Flow control is obtained by varying the rate at which energy is removed from the polymer stream by the flow control means. Control of such energy removal can occur in many forms, such as translating the rotational or shaft work imparted to the flow device to a different form of energy. One example is to utilize a hydraulic motor as the flow control means, and to couple the output of the motor to an air compressor. Varying the discharge pressure of the compressor acts to control the extraction of energy from the polymer stream, and thus the rate of flow of the stream across the motor. Another example is to couple the output of the motor to a liquid pump which pumps a liquid against a variable, controlled, discharge pressure. Varying the discharge pressure acts to control the extraction of energy from the polymer stream, and thus the flow of the stream across the motor. Yet another example is to couple the output of the motor to an electric generator with a variable, controlled external electrical load. Varying the electrical load acts to control the extraction of energy from the polymer stream, and thus the flow of the stream across the motor.
In accordance with another aspect of the present invention the energy output of the polymer stream is utilized as a source of power to regulate the flow control means. In one such example, where the flow control means is coupled to an air compressor, the output of the compressor can be used to power the valve and the flow control means to automatically regulate the polymer flow across a gear pump, for example. If the energy is extracted as a pressurized liquid, that pressure can be used to operate a hydraulic control valve and control system or converted to heat and used to heat a building. If the energy is extracted as electrical energy, the electricity can be used to power an electric control valve and control system, to light lights, or converted to heat to heat a building.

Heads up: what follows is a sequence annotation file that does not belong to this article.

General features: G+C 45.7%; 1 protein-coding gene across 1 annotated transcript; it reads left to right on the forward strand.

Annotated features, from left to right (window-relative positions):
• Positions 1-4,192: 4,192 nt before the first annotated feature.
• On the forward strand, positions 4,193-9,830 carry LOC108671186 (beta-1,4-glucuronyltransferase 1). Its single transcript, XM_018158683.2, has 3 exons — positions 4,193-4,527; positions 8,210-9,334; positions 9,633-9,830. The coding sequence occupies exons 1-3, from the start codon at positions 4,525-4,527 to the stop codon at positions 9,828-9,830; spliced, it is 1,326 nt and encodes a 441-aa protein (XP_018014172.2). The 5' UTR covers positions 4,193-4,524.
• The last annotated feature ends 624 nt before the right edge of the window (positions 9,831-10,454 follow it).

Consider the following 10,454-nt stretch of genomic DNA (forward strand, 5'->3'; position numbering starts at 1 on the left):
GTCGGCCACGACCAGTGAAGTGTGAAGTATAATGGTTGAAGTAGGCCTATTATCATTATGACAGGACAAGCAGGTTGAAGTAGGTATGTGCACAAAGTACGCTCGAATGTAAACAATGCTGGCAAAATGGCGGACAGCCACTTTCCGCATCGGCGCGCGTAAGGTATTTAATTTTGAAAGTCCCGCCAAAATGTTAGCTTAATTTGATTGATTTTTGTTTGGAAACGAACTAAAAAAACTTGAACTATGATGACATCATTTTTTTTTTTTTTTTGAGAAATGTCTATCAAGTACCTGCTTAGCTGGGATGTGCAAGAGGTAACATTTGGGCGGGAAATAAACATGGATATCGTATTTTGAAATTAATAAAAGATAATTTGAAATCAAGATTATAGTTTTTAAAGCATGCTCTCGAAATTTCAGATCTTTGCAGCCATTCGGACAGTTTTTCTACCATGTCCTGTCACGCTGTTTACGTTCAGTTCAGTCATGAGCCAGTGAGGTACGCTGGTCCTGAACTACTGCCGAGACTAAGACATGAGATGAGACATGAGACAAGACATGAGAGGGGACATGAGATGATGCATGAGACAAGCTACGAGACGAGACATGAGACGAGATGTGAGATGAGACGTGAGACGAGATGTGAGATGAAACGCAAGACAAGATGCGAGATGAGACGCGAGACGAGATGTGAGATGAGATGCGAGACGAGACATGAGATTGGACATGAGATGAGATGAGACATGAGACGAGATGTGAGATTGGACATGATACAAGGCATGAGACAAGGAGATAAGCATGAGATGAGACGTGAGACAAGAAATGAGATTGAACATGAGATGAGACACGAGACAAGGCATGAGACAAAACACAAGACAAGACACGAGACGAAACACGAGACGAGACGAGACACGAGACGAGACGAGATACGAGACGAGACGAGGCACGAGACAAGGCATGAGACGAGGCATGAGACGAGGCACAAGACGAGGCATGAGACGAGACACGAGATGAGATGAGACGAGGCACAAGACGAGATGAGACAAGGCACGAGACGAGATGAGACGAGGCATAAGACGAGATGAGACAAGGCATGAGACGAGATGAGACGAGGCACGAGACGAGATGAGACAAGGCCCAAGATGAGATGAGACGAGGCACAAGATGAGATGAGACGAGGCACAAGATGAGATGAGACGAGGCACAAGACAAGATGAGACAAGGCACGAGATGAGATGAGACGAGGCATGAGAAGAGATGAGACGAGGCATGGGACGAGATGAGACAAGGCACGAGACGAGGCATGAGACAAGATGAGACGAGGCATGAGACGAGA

Mechanical loads may also be coupled to the output of the flow control means, and thus used to absorb the work extracted from the flowing polymer stream.
As stated, the apparatus is especially useful for transporting dilute aqueous PHPA solutions to the injection point in a subterranean oil-bearing formation for displacement recovery of oil, particularly where the PHPA solution is prepared and diluted at the oil recovery site.
The foregoing, and other features and advantages of the present invention will become more apparent upon consideration of the following description and the accompanying drawings.
FIG. 1 is a schematic diagram of one embodiment of the present invention utilizing a hydraulic motor and air compressor in a nonautomatic system;
FIG. 2 is a schematic diagram of the components of FIG. 1 arranged in an automatic system;
FIG. 3 is a schematic view exemplary of a gear pump/motor having utility in the practice of the invention, and
FIG. 4 is an exploded perspective view illustrating a air compressor/motor of a type having utility in the practice of the present invention.
While the present invention finds utility in the flow control of various polymer solutions, generally, the embodiments shown and described herein have special utility for controlling the flow of aqueous solutions of PHPA in conjunction with secondary and tertiary oil-recovery procedures.